The Simple Filter


Recently I was asked by another church leader about the "filter" we use at The Orchard to ensure that we keep things simple (see here).  What questions do we ask ourselves to ensure that new ideas or intiaitves are really great ideas that will fit in our culture?

First of all, most new "we gotta have this" ministry ideas come from
churched people new to The Orchard.  "Well at my last church we
did…."  Of course, this IS the church they just left! 🙂

Anyway, when someone steps forward with the newest "must have" idea (no matter who it is) we as a staff ask the following questions:

1) Will this accomplish our mission?
A basic question, but one that surprisingly is skipped if you are not
intentional about it.  What about the proposed idea will help people
take their next step on their journey with God?  How specifically will
it do that?  In other words… is it mission-critical?  This question
is one that most will easily gloss over if it is not drilled down on
specifically.  What about it is critical to our mission?  Is something
else already addressing this need?  How will this do it better?  Will
our job of helping lead people on a growing relationship with Jesus be
harmed if we DON’T do this?

2) Is this a step or a program (thanks Andy Stanley!)?
A continuation of #1, is this one more train car attaching itself to
our locomotive, or is this an engine to help people grow?  Is it added
weight, sucking up dollar, time, and leader resources, or is it an
engine for producing growing Christ followers?  If it is a step, where
does it fit on our Growth Path? (We have what some would call an
Assimilation Path… the idealized road map from first time guest all
the way to staff.)  Is it a reachable step?  Just like a stone
footpath has steps that are a reasonable stride-length from each other,
each of our steps must be small enough for everyone to reach them.
Always think next steps!

3) Is there a leader identified?  More than just asking "is there a warm body who says they want to see whatever-it-is
happen"… is there a tested leader, whom we have seen undergo some
trials, whose character we have already had chance to observe, and
whose diligence is documented, ready and passionately willing to lead
this new thing into greatness?  This is often our single biggest
impediment to anything new… we HAVE to have a great leader feel great
about it!  Of course, this means that a growing number of leaders has
to be in development, which we do through monthly FUEL meetings and our
recruiting and reproducing efforts.  But that’s another blog post

4) Is it sustainable?  So many "great" ideas are flashes in
the pan.  But if this is really a mission-critical, must-have
opportunity, is is sustainable week in and week out for the next year?  Five years
or longer?  Can we afford the time, dollar, and leader resources that
it will take to make sure it is done WELL over the long haul.  Better
to count the cost up front, and leave a good idea on the back burner a
bit longer, than launch something prematurely only to have it strangle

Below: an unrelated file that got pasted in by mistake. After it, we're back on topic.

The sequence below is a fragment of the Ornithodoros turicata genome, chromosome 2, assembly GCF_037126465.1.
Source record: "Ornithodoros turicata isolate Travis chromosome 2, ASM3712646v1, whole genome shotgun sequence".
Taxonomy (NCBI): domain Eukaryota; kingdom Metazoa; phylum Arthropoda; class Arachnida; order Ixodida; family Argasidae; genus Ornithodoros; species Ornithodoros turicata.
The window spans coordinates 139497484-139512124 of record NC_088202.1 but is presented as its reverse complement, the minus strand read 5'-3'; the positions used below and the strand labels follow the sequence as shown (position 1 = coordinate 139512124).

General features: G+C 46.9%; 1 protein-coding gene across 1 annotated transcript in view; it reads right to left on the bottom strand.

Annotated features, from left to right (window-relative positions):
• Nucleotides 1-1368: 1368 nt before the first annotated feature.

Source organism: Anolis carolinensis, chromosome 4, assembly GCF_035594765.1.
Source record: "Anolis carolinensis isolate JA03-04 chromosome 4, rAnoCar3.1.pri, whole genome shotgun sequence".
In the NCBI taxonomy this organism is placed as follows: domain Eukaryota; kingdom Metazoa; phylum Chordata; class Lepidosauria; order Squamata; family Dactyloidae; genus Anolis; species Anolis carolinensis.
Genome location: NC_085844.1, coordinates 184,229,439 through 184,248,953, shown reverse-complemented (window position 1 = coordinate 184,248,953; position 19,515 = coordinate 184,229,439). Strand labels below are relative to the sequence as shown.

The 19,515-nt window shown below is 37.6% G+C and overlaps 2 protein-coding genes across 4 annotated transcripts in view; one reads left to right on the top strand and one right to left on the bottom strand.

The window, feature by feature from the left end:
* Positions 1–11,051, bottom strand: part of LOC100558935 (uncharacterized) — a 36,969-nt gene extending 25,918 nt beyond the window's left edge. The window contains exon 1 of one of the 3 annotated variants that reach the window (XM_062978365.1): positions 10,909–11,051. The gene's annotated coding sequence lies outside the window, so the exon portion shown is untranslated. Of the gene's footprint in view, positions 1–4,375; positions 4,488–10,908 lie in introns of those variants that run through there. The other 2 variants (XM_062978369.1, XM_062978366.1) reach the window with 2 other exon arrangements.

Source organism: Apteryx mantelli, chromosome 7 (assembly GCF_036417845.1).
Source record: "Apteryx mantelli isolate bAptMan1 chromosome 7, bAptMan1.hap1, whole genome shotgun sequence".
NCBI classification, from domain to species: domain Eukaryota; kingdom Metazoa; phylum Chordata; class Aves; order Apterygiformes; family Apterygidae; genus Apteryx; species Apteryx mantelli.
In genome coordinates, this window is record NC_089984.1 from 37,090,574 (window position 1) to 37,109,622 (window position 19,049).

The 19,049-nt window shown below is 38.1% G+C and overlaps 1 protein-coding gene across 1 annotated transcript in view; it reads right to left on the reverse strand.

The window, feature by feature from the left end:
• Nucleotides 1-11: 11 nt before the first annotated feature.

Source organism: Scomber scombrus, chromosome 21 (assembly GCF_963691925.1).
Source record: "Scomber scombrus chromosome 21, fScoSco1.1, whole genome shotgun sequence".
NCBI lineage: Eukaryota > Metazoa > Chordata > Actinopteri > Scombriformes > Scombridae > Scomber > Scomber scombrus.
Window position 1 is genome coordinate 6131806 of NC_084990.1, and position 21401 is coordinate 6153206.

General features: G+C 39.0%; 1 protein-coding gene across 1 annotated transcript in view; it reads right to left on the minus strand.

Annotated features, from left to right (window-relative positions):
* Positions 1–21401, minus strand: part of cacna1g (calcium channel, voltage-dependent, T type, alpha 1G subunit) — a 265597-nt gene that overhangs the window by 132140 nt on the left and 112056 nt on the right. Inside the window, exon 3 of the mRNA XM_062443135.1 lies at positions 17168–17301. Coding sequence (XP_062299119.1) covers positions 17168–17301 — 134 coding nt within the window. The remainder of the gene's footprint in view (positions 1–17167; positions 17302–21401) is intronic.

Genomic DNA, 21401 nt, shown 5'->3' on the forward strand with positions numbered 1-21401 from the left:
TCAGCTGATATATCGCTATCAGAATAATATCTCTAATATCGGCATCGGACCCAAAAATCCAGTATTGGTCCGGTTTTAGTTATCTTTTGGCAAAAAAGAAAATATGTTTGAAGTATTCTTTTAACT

you in the lean times.  A church can only sustain so many "good ideas"
before the leaders burn out, the money goes away, and the church people
spend all of their time trying to keep all of the church program plates
spinning instead of living as Christ followers in their communities.  A
lot of leaders act as if the church has unlimited leadership
resources… we guard our limited resources jealously!

5) Why are we REALLY considering this?  Church leaders can fall victim to "us too" pressure.  The church down the street offers a great VBS… us too!  I hear Rick Warren is going to…. us too!  The kindly old matron saint in the third row thinks that all churches should offer… us too!
We try to remember that even if every church since Acts 2 has offered a
particular program or event, it doesn’t mean that God wants us to do it
too!  I will often ask staff or volunteers if they are feeling pressure
to have a ministry.  Most of the time, external, people-originated
pressure for an activity or ministry is a recipe for disaster.  Lead
from freedom, from a God-centered calling, knowing that as church
leaders we will answer to God for how we lead… not to the matron
saint in the third row! 🙂


7 thoughts on “The Simple Filter

  1. GREAT POST! I think to many churches don’t work through these type of questions and end up with a mixed vision and people scattered all over the place. This post will be added to my journal.

  2. “Simple Church” by Thom Rainer & Eric Geiger is a great tool to help ministry leaders work through this process with data to back up the desire to remain (or become) simple. I found it to be a great read, and it spurred a ton of thoughts for how I look at doing church.

    Big Chris

  3. Great Posts of the Week

    I have come across some great blog entries in recent days. Check them out: Scott Hodge’s post on Simplicity. This is exactly what I have been trying to articulate for months about where we should be in terms of ministry

  4. Good stuff Chris! Love Simple Church and The 7 Practices. Both are great…but really like the idea of question #5. “Why are we doing this?” has the potential to be a great discussion. Seems like it might be a challenge to get to the truth…but it would be a good challenge. Thanks for the post!


  5. Yet another set of reasons why I love my church. Especially #5 and the “us too” thing. If one church is doing a cool “programmy” thing, why reinvent the wheel. Why not partner with or make people aware of it? Do you think there is an insecurity among church leaders that if people attend an event (concert, mom’s or other specialty group, etc) at a different church that they will leave their own church? Maybe that’s their experience I don’t know.

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